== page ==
• You may be sued for damages if you can't pay.
  • You'll pay license reinstatement fees and fines for driving without insurance.
  • You'll be required to file an SR-22 if you seriously injure or kill someone in the accident.

If you are not at fault, there may be a limit to how much you can sue the at-fault driver for if you don't have insurance yourself.

In “no pay, no play” states (Arkansas, California, Indiana, Iowa, Kansas, Louisiana, Michigan, Missouri, North Dakota, New Jersey, Oklahoma, and Oregon), uninsured drivers are unable to sue for damages that can’t be quantified with a dollar amount. This includes things like emotional distress and physical pain. They may also have to pay a large deductible for repairs before they can sue you for the costs of property damage.

In a “no-fault” state (Florida, Hawaii, Kansas, Kentucky, Massachusetts, Michigan, Minnesota, New Jersey, New York, North Dakota, Pennsylvania, and Utah), each driver will use his or her own insurance to cover the costs of any losses, no matter who causes the accident. In some states, other drivers may not be able to sue you for medical costs unless injuries are severe.

 


 

Our Recommendations For Cheap Car Insurance

Your specific car insurance premiums will depend on many factors, like the state you live in and how long you’ve had a lapse in coverage. To find out how to get cheap auto insurance, you can check out our article on comparing car insurance rates. Or, read on to learn more about our top recommended insurance providers.

Progressive: 4.5 Stars

Progressive Insurance logo

Progressive provides standard liability insurance, as well as coverage like rental car reimbursement and medical payments coverage. You can get coverage immediately, which is helpful if you’ve been without insurance for a period of time. The insurer also offers many discounts to help drivers save money, including safe driver and bundling discounts. Plus, it has the Name Your Price®  tool, which allows you to choose how much you want to pay for your auto insurance policy.

State Farm: 4.5 Stars

State Farm Insurance logo

State Farm has an industry reputation for above-average customer service, including from helpful local agents across the U.S. It offers affordable options for a variety of coverage, including rideshare coverage and roadside assistance plans. State Farm also has a handful of discounts available for things like safe driving and having safety features installed in your car, and it’s one of the best companies to work with if you have teenage drivers.

To start getting free auto insurance quotes from these providers and more, use the tool below.

 

 


 

Common Questions About Driving Without Insurance

Here are some frequently asked questions about the potential consequences of driving uninsured:

What happens if you don’t have insurance and get pulled over?

Drivers who get pulled over and cannot provide proof of insurance may face different repercussions depending on the state. You may have to pay a fine for the misdemeanor and pay to reinstate your license.

How much is a ticket for driving without insurance?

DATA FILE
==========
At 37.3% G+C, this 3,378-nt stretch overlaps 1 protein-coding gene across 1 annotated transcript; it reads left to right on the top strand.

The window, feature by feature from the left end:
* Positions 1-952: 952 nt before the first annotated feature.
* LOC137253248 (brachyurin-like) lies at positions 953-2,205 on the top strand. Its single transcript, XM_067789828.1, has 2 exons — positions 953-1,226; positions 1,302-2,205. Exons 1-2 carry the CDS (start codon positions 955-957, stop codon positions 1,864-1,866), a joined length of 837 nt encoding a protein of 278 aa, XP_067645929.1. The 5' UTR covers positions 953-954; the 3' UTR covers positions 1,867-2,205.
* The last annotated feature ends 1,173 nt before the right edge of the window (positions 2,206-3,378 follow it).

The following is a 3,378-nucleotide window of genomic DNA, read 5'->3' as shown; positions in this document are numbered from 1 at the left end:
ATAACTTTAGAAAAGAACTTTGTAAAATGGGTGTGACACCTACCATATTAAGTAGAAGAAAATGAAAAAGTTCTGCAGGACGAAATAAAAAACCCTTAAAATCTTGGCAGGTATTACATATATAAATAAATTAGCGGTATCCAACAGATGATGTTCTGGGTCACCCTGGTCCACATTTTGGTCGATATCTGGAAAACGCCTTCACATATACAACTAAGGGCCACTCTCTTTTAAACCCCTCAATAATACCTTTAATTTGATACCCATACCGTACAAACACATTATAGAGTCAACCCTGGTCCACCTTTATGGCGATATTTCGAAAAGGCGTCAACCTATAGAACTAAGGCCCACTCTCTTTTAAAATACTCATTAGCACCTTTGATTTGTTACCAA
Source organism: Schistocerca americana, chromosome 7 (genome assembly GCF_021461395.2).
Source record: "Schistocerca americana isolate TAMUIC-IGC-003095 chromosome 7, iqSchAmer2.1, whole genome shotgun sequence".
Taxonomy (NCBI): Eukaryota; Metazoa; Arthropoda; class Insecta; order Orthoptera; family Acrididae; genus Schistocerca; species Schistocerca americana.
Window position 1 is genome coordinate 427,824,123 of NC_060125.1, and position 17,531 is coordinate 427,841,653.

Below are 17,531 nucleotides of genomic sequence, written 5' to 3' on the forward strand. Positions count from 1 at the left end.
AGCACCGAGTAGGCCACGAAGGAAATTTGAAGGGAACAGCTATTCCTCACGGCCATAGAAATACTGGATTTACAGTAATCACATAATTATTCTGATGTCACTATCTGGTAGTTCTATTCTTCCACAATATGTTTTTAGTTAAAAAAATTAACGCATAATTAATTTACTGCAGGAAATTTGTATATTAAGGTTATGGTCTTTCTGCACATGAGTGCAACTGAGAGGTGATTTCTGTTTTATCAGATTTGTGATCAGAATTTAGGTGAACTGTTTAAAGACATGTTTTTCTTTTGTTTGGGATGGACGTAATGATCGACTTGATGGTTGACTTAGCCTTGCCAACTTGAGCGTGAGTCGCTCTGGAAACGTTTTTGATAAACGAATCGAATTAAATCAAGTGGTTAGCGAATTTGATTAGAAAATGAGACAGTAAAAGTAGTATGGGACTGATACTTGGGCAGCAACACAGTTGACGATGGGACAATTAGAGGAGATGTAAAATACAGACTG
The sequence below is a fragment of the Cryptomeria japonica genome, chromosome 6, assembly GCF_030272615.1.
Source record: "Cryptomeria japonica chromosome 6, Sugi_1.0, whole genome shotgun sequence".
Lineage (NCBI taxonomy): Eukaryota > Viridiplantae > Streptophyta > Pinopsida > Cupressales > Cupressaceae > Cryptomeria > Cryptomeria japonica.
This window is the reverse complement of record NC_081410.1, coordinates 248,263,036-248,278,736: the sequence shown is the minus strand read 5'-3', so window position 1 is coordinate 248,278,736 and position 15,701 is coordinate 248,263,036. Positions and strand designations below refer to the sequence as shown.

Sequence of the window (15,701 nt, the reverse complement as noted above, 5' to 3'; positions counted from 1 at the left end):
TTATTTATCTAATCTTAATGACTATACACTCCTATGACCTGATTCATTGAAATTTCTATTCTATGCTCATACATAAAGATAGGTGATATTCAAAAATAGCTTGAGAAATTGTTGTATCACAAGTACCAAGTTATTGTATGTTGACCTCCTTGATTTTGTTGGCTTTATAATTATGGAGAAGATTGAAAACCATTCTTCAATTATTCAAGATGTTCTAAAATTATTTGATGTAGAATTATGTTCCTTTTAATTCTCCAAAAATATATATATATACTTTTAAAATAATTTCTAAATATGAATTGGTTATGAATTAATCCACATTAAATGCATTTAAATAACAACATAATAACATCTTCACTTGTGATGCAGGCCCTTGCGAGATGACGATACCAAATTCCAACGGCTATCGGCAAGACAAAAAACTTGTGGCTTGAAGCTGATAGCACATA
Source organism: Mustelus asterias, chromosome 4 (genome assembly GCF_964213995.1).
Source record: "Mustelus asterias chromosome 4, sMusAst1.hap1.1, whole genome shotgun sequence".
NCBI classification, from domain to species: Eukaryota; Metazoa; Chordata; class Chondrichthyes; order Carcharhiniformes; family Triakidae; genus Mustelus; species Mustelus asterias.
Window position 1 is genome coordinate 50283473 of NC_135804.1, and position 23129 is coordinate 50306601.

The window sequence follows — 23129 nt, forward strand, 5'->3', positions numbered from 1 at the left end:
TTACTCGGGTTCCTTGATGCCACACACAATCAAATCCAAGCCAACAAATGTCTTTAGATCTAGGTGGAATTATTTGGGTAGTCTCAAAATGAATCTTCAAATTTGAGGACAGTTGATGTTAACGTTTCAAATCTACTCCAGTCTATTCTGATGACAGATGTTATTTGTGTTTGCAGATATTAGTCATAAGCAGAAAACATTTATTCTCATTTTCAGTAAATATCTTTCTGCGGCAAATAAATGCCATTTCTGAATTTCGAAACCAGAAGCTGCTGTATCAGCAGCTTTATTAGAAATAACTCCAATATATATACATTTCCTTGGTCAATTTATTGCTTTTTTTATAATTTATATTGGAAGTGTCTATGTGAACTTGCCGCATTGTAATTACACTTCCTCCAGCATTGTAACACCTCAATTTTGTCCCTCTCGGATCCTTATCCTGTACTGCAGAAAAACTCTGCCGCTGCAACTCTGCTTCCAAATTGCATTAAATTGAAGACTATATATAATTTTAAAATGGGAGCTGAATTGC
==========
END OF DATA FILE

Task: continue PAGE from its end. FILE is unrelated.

Tickets can be a few hundred dollars, but fines up to $5,000 can follow a simple traffic ticket in some states.

How long can you drive uninsured?

You cannot drive uninsured in any state except New Hampshire and some parts of Alaska. However, even in those states, it’s beneficial to carry insurance, as it protects you from the high costs of getting into a car accident.

Do you need insurance to drive someone else’s car?

As long as you have permission to drive another person’s car, you should be covered under the vehicle’s policy. However, if you get into an accident and the policy does not cover the full amount of losses, you may be financially responsible. Non-owner insurance can help if you’re going without a car for a while but may still drive someone else’s car.

How does driving without insurance affect your premium?

If you’re caught driving without insurance and try to get insured afterward, you’ll likely pay higher rates as a high-risk driver. Most of the time, insurance providers will charge more for drivers who have had a lapse in coverage than drivers with one accident on their record.

 


 

Methodology

In an effort to provide accurate and unbiased information to consumers, our expert review team collects data from dozens of auto insurance providers to formulate rankings of the best insurers. Companies receive a score in each of the following categories, as well as an overall weighted score out of 5.0 stars.

  • Industry Standing: Insurers with strong financial ratings and customer-first business practices receive the highest scores in this category.
  • Availability: We consider availability by state as well as exclusions for specific groups of drivers.
  • Coverage: This rating is based on types of insurance available, maximum coverage limits, and add-on policies.
  • Cost and Discounts: Our research team reviews sample quotes for a variety of drivers in every state. Companies with lower prices and many car insurance discount opportunities receive the best scores.
  • Customer Service: We comb through customer reviews and consumer feedback studies from experts like J.D. Power.
  • Technology: Auto insurers with mobile apps, advanced online services and telematics are more likely to meet consumer needs.